The Obama administration, as part of a $19 billion national cybersecurity plan, is contemplating a one-stop shop for agencies to quickly buy cyberincident response services.
A new request for information asks security vendors for advice on consolidating preventive, reactive and fix-it help in the government’s biggest pre-approved IT contractor list.
The proposed “Highly Adaptive Cybersecurity Services” would be available through what is called General Services Administration IT Schedule 70.
GSA issued the market research survey to receive feedback and learn how contractors currently listed on Schedule 70 have been selling their cyber help.
GSA expects that providing agencies a single menu of options will better reflect the present marketplace and the government’s needs, plus minimize costs. The line item also should allow IT contractors already on Schedule 70 “to more easily differentiate cybersecurity services from other IT offerings,” the market research questionnaire states.
The government anticipates “proactive services” would include identifying legitimate IT assets that are on your network, scanning for security vulnerabilities, and testing employees’ reflexes to fraudulent “phishing” emails. The preventive measures also consist of web application assessments and hunts to spot undetected adversaries or breaches.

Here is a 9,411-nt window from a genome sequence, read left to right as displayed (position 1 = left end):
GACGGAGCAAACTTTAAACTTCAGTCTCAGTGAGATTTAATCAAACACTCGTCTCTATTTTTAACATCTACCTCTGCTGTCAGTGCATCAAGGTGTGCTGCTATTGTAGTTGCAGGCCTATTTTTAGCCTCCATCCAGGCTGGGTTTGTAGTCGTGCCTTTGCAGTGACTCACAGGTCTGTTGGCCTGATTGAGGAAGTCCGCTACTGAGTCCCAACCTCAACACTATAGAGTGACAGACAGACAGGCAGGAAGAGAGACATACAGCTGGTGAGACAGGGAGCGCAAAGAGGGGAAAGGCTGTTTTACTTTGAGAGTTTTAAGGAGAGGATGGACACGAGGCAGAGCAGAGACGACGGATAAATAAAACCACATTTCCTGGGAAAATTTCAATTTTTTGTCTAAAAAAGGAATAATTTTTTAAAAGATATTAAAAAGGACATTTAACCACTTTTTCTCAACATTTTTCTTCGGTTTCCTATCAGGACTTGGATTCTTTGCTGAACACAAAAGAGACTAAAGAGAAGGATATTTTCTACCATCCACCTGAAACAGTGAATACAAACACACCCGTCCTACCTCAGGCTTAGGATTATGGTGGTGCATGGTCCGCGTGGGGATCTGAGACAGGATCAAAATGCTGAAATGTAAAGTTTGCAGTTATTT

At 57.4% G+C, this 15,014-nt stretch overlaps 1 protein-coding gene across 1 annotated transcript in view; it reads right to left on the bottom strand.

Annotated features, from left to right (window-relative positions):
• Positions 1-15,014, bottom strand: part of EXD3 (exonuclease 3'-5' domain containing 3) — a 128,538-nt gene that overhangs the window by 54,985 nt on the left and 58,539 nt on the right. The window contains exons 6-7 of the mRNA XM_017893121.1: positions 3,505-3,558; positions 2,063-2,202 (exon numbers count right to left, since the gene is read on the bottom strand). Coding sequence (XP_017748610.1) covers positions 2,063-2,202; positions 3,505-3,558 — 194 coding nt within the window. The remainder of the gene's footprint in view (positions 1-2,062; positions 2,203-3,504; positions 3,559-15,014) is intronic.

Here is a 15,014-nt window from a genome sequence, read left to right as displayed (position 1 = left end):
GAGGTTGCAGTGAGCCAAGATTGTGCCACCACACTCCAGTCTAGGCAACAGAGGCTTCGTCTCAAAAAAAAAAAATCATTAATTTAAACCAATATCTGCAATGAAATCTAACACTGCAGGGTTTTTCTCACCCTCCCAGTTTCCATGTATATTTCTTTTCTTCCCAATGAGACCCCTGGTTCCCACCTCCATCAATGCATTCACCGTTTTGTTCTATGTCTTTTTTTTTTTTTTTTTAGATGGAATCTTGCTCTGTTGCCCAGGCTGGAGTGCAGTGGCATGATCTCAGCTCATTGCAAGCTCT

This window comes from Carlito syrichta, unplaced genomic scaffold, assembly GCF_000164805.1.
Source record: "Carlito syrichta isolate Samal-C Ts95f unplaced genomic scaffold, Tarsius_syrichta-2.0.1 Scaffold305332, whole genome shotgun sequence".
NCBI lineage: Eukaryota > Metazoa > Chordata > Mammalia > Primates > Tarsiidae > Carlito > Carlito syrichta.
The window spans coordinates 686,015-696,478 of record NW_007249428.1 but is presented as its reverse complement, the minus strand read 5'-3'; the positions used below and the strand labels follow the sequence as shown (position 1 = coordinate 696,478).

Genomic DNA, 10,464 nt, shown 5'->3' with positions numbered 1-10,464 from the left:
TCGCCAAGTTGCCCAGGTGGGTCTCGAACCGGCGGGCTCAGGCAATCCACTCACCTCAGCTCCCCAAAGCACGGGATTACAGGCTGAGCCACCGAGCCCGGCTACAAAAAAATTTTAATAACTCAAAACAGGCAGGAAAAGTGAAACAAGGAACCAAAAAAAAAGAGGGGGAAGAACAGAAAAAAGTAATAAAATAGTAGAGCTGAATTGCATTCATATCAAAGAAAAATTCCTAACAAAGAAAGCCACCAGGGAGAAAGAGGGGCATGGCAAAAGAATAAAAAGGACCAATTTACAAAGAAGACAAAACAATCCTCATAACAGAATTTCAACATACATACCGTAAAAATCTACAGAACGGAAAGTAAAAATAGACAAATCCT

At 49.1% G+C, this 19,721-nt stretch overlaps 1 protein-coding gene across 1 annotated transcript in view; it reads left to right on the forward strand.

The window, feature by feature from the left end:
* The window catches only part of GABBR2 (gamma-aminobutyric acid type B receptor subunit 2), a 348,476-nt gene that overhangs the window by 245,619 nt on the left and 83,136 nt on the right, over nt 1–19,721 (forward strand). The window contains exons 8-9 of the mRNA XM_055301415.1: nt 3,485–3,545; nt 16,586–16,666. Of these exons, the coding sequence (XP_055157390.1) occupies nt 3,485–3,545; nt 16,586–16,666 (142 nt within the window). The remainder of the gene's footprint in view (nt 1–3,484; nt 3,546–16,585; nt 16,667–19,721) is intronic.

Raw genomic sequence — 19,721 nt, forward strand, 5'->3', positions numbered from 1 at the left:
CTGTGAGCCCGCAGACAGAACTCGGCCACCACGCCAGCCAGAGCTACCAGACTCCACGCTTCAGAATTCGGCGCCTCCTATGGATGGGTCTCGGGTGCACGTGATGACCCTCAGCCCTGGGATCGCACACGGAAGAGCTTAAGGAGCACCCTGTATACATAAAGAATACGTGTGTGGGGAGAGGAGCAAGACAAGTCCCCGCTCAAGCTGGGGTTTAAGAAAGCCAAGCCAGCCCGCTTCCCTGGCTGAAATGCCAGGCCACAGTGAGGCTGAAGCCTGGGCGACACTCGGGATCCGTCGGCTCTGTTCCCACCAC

The proposed “reactive services” essentially are emergency response services, like determining the extent of a breach, kicking the bad guys out of the system, and restoring the network.
The “remediation services” might include technical support for security controls, system updates, or architectural improvements to fix the problems found during proactive or reactionary network evaluations.
The Highly Adaptive Cybersecurity Services proposal traces its origins…